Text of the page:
Not being a Christian at the time, I’ll say this, we knew as far as the world can know, that it was right. We had passionate love, but here’s the reality, you kind of love people because of the way they look, or the way they think, or the way they act, or the way that they treat you… so this is my wife and we’re madly in love, but what is it that I love about her? Is it the way she looks, the way she acts, the way she makes me feel…because if it is, then really I love myself and the way it makes me feel. This is the same way a person would do drugs, or need fame, or attention, or world peace in order to feel good about themselves – I was getting something out of it. And within a year or two of being married, with everything the world ministers to you about what’s better out there – the girl here, or the girl liking the guy that’s flirting with her in Starbucks – we were divorced.
Years later, a long story, and God transforming powers… my ex-wife and I did both become Christians and we got re-married.
Yes, I consider myself a role model, and not because I’m so great, but because I trust in God, and I believe in God, and I want to be used by God…
RM: Wow! Talk about forgiveness; now you know that she is the perfect partner for you.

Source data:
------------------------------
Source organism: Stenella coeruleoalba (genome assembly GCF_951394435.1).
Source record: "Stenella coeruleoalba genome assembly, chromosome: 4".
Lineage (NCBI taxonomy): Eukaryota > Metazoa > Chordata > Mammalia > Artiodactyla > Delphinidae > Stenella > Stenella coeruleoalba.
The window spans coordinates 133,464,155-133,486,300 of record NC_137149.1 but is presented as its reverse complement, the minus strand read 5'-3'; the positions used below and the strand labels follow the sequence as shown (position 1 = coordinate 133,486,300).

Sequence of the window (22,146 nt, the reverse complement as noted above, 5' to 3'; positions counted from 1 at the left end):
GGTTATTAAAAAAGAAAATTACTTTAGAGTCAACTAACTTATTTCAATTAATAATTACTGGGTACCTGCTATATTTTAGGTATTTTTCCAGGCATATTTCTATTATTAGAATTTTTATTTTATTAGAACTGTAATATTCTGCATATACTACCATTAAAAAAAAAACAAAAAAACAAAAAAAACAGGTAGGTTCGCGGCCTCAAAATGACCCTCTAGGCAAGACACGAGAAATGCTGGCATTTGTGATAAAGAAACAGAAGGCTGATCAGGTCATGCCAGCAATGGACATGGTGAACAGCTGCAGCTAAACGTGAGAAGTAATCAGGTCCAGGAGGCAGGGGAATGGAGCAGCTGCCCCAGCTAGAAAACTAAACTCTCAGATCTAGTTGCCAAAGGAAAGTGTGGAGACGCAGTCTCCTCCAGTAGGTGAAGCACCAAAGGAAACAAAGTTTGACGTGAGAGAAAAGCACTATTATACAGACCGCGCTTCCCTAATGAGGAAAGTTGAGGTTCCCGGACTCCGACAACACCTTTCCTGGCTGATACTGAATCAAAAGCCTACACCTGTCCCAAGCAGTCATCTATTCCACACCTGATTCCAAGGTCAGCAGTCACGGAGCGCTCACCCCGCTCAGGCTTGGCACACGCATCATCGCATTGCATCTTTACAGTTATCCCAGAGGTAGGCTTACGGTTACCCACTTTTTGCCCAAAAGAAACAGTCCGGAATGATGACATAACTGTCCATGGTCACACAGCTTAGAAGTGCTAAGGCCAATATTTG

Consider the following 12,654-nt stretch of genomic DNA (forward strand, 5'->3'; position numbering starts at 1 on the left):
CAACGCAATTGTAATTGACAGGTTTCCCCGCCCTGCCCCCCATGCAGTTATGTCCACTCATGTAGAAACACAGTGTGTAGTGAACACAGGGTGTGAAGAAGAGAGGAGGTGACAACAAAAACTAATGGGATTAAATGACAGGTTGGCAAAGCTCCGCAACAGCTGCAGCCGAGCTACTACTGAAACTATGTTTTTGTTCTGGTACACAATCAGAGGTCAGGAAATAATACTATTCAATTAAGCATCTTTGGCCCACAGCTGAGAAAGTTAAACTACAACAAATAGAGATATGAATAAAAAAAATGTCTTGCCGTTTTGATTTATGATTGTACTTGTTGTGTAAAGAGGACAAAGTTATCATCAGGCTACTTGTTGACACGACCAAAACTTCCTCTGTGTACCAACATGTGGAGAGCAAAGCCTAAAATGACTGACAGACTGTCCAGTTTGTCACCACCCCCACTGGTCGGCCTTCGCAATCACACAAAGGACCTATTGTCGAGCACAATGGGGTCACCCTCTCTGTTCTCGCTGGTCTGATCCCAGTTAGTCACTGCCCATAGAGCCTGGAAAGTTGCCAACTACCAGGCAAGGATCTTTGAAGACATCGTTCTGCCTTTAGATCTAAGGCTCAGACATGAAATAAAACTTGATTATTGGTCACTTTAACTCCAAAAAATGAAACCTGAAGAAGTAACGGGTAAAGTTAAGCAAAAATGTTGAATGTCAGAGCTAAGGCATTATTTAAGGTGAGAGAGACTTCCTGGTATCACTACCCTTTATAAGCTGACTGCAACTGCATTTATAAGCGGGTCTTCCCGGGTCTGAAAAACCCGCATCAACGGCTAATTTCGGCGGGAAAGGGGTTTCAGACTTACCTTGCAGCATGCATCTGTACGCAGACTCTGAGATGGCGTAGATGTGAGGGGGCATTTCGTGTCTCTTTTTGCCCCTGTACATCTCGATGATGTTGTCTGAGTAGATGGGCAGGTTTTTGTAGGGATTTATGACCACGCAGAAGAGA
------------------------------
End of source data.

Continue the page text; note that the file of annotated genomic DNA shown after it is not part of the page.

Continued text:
BS: Today if you were to say, “Is she the one?” I would say, “Absolutely.” First Corinthians 13 says that love never ever fails. So our marriage can never fail unless we give up loving each other. It’s kind of like we say we love people unconditionally, but really we only love them as long as they keep our conditions. We say, “That’s my wife so long as she does this, this, this and this…” and when she doesn’t, then suddenly we’re questioning God on it. I’ll never get divorced, all the things she could probably do… even the things that the Bible says you’re entitled to get divorced for, and I probably wouldn’t. Because now, if I love her, the way “Brian” loves her, the best she’s going to get is my attention and a consented word that she’s going to be my wife. But in reality, to love her, the way Christ loved the church, which I’m called to do, then we will never fail and she’s definitely the one. The point [here is that] you shouldn’t marry someone that is unequally yoked; you should marry a person that is pursuing the Lord, loves the Lord, and is living a life of ministry – that will be your spouse.